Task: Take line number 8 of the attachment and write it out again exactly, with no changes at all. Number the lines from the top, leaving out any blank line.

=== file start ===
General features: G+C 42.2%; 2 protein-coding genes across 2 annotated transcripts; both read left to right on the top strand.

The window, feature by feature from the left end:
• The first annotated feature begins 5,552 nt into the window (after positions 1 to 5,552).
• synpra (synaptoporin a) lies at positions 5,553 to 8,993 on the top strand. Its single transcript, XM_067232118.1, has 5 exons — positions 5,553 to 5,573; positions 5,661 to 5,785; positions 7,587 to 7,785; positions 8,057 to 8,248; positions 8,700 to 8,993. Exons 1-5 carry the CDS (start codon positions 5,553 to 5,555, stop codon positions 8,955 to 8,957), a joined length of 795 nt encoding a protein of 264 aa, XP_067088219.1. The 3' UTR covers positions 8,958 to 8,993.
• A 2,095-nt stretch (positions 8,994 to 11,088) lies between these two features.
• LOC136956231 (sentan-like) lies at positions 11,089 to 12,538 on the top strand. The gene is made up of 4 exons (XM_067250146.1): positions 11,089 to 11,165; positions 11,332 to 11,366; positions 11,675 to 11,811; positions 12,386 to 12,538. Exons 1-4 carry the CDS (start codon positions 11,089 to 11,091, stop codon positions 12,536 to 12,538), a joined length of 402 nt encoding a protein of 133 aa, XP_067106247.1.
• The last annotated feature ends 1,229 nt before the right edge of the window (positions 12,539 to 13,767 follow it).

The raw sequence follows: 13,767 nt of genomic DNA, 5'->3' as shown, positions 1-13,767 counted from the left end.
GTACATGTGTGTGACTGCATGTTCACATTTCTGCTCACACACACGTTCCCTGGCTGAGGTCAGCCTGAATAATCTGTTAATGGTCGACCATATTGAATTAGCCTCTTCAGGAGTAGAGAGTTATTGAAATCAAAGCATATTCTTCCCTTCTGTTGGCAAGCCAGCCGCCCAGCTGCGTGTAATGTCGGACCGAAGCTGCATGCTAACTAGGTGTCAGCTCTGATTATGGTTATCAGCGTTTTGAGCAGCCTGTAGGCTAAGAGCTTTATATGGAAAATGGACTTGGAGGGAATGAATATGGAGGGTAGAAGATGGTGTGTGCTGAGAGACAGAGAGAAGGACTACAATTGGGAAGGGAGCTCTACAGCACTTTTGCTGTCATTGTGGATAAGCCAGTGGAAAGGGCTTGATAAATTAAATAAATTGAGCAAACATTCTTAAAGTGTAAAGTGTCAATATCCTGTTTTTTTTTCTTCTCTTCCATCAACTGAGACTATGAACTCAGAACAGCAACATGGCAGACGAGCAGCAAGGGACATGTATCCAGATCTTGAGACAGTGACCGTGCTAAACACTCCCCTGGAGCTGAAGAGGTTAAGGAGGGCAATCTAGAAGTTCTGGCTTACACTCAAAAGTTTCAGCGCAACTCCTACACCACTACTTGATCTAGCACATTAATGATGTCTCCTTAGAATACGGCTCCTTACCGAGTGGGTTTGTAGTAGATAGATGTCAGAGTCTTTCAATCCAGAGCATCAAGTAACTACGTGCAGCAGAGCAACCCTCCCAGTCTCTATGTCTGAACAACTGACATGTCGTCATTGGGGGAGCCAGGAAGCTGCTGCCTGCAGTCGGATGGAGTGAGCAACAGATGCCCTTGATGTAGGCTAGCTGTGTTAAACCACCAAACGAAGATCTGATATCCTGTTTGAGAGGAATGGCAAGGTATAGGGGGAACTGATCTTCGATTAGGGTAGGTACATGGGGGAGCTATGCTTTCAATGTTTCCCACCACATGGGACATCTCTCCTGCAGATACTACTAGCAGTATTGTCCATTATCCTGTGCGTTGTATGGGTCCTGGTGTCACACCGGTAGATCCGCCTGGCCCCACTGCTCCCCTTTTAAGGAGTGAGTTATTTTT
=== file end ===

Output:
The raw sequence follows: 13,767 nt of genomic DNA, 5'->3' as shown, positions 1-13,767 counted from the left end.